The orange habanero is certainly more healthier looking with broad green waxy leaves. The chocolate habanero is a bit battle weary. Yet both plants have the tiniest of floo’ers forming.
There are also floo’ers forming on the others
Whilst I am not intending to plot world domination and flog stuff, I do want to establish a brand. An identity if you like. To be associated with all the goodies that get made and shared from the allotment.
Road tested it yesterday, with Rosemary being given to a loving home.
My thanks to @howarddoesart for the avatar.
Sampling Shakespeare: Henry IV part 2
Why oh why, is there a second half?
The redeeming feature of part one was Sir Anthony Sher as Falstaff. The theme continues with the second half. In the same vein as before, falstaff carries the show and Hal, takes his top off.
The titular Henry is a weakened feeble man, with even less stage time than the first instalment. Making the play feel even more cobbled together. What you have is falstaff having fun with his ladies of the night, and some other stuff occurring in parallel that Shakespeare peppers in when you have had enough of the one man show. We seem to forgotten the welsh, for one.
Just like the first one, this instalment really should be re-named.
Bluff prince Hal goes from being a tennis playing hooray Henry to a stiff, protocol pleading monarch. In about fifteen minutes. Fifteen long minutes, as his dad has a kip and makes the young prince mistake the slumber for death.
This is a play that is most certainly all about Falstaff. So the ending is heart wrenching. Hal, now Henry V, rebuffs Sir john his drinking buddy, and all too heartlessly. You want to smack him one, for the all the covering Flastaff has done for Henry’s behind. Falstaff does nothing, but you do wish he would box young hal’s ears.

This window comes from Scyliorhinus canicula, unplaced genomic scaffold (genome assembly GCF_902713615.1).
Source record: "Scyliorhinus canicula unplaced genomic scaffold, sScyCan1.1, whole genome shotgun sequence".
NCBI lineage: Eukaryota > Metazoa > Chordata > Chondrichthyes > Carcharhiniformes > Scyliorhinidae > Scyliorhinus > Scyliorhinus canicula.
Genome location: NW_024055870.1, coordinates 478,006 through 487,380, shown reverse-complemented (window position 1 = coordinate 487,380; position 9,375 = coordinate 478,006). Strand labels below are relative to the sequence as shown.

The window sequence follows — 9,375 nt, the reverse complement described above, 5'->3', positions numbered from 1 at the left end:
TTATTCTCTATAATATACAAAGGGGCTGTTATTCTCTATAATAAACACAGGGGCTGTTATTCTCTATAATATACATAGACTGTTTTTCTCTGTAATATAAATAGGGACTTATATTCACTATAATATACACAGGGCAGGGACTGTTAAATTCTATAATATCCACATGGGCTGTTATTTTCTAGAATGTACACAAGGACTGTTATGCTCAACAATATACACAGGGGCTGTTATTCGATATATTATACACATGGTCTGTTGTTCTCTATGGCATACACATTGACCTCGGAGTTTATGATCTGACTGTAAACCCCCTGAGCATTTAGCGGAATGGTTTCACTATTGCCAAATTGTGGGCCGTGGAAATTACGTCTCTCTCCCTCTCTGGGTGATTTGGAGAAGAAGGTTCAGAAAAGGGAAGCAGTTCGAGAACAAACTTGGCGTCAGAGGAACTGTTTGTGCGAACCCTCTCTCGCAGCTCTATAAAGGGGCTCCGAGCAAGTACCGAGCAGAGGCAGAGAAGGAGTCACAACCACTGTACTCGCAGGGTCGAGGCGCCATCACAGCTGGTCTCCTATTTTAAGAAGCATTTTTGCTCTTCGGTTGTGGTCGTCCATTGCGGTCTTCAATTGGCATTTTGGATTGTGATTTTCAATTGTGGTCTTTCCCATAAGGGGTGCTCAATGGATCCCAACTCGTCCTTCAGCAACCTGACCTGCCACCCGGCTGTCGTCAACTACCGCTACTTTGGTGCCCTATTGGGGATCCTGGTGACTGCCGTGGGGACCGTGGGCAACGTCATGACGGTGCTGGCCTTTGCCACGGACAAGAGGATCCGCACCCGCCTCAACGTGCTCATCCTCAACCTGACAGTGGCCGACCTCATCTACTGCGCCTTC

And who, who pray, puts the king of England in a dress?!
Hal changes, from a leathers clad hot blood to a dress wearing fairy who at Christmas is going to sit on a tree. To be frank, that also happened to his dad in Richard II.
The question remains though. As to what kind of king Henry V will be.
I guess that is why there is yet another play….
There is garlic in there some place and lots of it. Planted through cardboard, which has sort of quashed the weeds. So it could be alot worse. Yes, I could have mulched, and I could have hoed it all down. You simply don’t, when you are trying to organise things. To be honest, I leave my allieums pretty much alone and let them do as as they wish. These were planted later than anticipated, and therefore yet to keel over all raffia like. It is starting to happen. In direct comparison, there is also garlic and onions in raised beds. Not so yellow, smaller bulbed, and starting to bolt. I have been snapping off seed heads. I plan to leave the garlic a little longer, so that it can start to go yellow and keel over.
There are three grapevines on the plot, and this is the first year that they have become leafy and sent out proper tendrils. They are still very young, and so therefore still establishing themselves. Not quite sure if we are likely to get any grapes this year, but we shall see. I can never remember if I have two red and one white. They are boskoop glory, and madeline sylvener.
The tomatoes are at assorted levels of development. Some are doing well in the raised beds, others are a bit more developmentally delayed in the clay. Whilst they ones in the open ground are flowering, are getting more foliage, they do seem a bit behind. All of the plants are being watered and fed so that they can all catch up. I have never knowingly sown and grown beefstake tomatoes. So would really like these to come off this year. There is also some brandywine and cherokee plants dotted around too. The yellow stuffer tomatoes are looking quite leafy as their flowers start to form.
A quick wander around the poly tunnel. My apologies for the weeds. We have the newly adopted black prince aubergines, settling in and flowering. At the back the happy for now habaneros are sat along the nagas. The dorset and bengle nagas are somewhat developmentally delayed having experienced some sun scorch and loosing their rather lush leaves. Nigel and the pretty purple are no more! I think the sweet pepper california wonder is going the same way. The crimson sweet watermelon is so far so good. I have attached to a cane, so that it can grow up, rather than out.
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